In writing the film’s script, the royals drew heavily on the experiences of Mahmoud’s father, Adel Sabit. At the time, he was working as a diplomat in the Arab League and witnessed the new geopolitical maneuverings following World War Two. This inspired Adel Sabit to develop an intricate plot for the film in which a king is deposed by his own military as part of a regional power struggle between foreign powers.
In the spring of 1952, the royal film crew began shooting the first scenes near the Sakkara pyramids south of Cairo, even though the city had literally been on fire just weeks before. Angry riots had erupted against the British colonial forces and the ruling aristocracy, yet it never occurred to them that the very film plot they had devised could become reality in their own Egypt.
“They knew the British were weak and on their way out, and the Americans on their way in. But they were convinced that the Arabs themselves would fill the vacuum of power in the region … So for them the movie was comic relief at a time when they felt insecure. I wouldn’t call it escapism, but they were simply waiting things out and trying to entertain themselves at the same time,” says Sabit.
Reality, however, quickly overtook fiction as King Farouk was deposed in a bloodless military coup on 23 June 1952, and pushed into exile along with the rest of the royal family. The military officers not only took away their positions and possessions, but also dragged them through a fierce smear campaign to bolster the new regime’s legitimacy.
Mahmoud’s parents ended up fleeing to Germany after Adel Sabit was accused of a fantastical plot in which he was allegedly conspiring with the French to bring down the military regime and re-institute the monarchy. In Bonn, the family was briefly joined by Raouf, who slept on the couch or under the kitchen table in the family’s small apartment.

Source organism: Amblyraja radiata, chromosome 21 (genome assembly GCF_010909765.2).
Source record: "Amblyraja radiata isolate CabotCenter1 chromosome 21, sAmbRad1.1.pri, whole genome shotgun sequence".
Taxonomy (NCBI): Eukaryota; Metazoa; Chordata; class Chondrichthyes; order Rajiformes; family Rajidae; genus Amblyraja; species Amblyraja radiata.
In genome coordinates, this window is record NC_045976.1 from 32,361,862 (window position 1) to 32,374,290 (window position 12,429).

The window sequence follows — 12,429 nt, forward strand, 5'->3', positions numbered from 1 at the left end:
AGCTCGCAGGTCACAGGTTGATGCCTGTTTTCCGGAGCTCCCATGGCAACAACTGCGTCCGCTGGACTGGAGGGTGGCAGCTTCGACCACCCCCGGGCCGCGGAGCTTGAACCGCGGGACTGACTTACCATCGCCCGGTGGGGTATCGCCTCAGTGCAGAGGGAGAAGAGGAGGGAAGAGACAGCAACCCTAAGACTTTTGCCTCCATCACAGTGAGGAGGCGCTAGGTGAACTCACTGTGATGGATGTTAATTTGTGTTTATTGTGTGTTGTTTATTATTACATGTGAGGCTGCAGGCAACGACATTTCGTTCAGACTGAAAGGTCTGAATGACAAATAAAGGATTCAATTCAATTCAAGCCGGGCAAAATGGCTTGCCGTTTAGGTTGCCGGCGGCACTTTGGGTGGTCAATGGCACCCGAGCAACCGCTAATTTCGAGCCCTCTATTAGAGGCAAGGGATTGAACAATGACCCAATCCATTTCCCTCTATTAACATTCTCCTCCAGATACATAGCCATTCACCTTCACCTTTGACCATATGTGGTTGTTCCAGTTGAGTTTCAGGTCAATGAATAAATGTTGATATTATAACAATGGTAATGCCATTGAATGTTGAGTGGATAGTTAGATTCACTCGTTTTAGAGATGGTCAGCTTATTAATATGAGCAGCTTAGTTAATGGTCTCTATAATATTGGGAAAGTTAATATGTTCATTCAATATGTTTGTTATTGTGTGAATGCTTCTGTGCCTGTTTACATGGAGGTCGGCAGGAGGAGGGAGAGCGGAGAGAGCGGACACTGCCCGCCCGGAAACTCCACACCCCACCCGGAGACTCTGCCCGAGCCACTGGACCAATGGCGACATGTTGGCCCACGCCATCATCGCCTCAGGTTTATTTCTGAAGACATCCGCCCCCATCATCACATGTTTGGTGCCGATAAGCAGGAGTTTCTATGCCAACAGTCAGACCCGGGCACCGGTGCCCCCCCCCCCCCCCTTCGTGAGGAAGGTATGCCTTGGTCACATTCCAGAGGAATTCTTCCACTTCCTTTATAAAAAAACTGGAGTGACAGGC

For the royal refugees living in exile, their old film project remained a vivid memory from the life they had once been enjoying, says Sabit.
When Sabit’s family was able to return to their villa in Cairo in the early 1970s, they brought the behind-the-scenes footage down from the attic and screened it on a white wall. By then, it was already in a very fragile state. They put the reels back in the steamer trunk and never dared to run it through a projector again. The film stayed in that trunk for another 30 years until Sabit told the tale of the royal home movie to Omar and his co-director, Philippe Dib.
They were fascinated by what they heard, and considered the film reels to be important historical documents. Egyptians have rarely had a chance to see their former rulers on film or hear about their lives without those stories being distorted to serve the military regime. Only in the last years of the Mubarak era did the state begin to allow, and even encourage, some projects that dealt with the life of the royal family, but the film and TV series that emerged did not truly challenge the 60-year-old state narrative.
“Many Egyptians perceive the royal family as having been demonic and diabolic autocrats who were not real Egyptians,” says Omar. “My hope with this film is that it can color and nuance this impression … The idea isn’t that you walk out after seeing the film as a royalist or a monarchist. It is about taking control of the narrative again, and starting to eat away at 60 years of very deliberate and directed revisionism.”
When the revolution started in January 2011, the film crew was about to start shooting scenes with Sabit in his home close to Tahrir Square. The protests delayed the production, but also gave it a new sense of urgency, says Omar.
“The revolution made me think that this film had to be completed now more than ever, because it is very relevant to our current situation. We are now in a phase where we need to ask ourselves: Is Egypt going to make the same mistakes that we did after the regime change in 1952? Are we going to attempt to flush out the former regime and vilify them all again, or are we going to take an honest look at the past? It is important that we learn from our history, or else we are forever doomed to repeat it,” says Omar.